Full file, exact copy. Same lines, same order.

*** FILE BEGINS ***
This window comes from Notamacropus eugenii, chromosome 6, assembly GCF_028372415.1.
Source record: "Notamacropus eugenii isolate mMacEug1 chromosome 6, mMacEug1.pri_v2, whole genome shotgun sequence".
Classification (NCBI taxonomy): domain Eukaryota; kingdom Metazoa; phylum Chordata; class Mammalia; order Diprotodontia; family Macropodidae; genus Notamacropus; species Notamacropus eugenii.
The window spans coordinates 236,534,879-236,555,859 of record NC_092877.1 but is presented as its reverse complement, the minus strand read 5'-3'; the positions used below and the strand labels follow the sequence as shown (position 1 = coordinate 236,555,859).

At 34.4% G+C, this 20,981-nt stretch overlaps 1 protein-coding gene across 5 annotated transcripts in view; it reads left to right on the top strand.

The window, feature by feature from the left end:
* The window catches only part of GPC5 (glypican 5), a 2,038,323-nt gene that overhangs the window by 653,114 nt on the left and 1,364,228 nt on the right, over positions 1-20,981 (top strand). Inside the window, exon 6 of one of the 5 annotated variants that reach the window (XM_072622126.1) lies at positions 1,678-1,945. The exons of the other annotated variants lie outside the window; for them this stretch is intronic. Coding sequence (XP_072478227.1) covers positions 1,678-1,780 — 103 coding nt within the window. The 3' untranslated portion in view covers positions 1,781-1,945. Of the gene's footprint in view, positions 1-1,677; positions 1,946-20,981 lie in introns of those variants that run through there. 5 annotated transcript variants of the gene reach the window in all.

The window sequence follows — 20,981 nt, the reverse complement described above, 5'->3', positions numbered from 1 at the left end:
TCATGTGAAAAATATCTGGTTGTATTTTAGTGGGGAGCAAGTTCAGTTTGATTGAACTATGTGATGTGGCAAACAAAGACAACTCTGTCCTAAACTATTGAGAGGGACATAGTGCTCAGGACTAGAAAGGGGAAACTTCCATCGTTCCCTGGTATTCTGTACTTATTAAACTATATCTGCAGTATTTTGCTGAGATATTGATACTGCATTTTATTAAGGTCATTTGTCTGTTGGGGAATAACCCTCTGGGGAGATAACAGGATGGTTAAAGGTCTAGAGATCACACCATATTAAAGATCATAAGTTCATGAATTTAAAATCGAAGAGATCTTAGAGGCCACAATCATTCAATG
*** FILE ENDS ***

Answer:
This window comes from Notamacropus eugenii, chromosome 6, assembly GCF_028372415.1.
Source record: "Notamacropus eugenii isolate mMacEug1 chromosome 6, mMacEug1.pri_v2, whole genome shotgun sequence".
Classification (NCBI taxonomy): domain Eukaryota; kingdom Metazoa; phylum Chordata; class Mammalia; order Diprotodontia; family Macropodidae; genus Notamacropus; species Notamacropus eugenii.
The window spans coordinates 236,534,879-236,555,859 of record NC_092877.1 but is presented as its reverse complement, the minus strand read 5'-3'; the positions used below and the strand labels follow the sequence as shown (position 1 = coordinate 236,555,859).

At 34.4% G+C, this 20,981-nt stretch overlaps 1 protein-coding gene across 5 annotated transcripts in view; it reads left to right on the top strand.

The window, feature by feature from the left end:
* The window catches only part of GPC5 (glypican 5), a 2,038,323-nt gene that overhangs the window by 653,114 nt on the left and 1,364,228 nt on the right, over positions 1-20,981 (top strand). Inside the window, exon 6 of one of the 5 annotated variants that reach the window (XM_072622126.1) lies at positions 1,678-1,945. The exons of the other annotated variants lie outside the window; for them this stretch is intronic. Coding sequence (XP_072478227.1) covers positions 1,678-1,780 — 103 coding nt within the window. The 3' untranslated portion in view covers positions 1,781-1,945. Of the gene's footprint in view, positions 1-1,677; positions 1,946-20,981 lie in introns of those variants that run through there. 5 annotated transcript variants of the gene reach the window in all.

The window sequence follows — 20,981 nt, the reverse complement described above, 5'->3', positions numbered from 1 at the left end:
TCATGTGAAAAATATCTGGTTGTATTTTAGTGGGGAGCAAGTTCAGTTTGATTGAACTATGTGATGTGGCAAACAAAGACAACTCTGTCCTAAACTATTGAGAGGGACATAGTGCTCAGGACTAGAAAGGGGAAACTTCCATCGTTCCCTGGTATTCTGTACTTATTAAACTATATCTGCAGTATTTTGCTGAGATATTGATACTGCATTTTATTAAGGTCATTTGTCTGTTGGGGAATAACCCTCTGGGGAGATAACAGGATGGTTAAAGGTCTAGAGATCACACCATATTAAAGATCATAAGTTCATGAATTTAAAATCGAAGAGATCTTAGAGGCCACAATCATTCAATG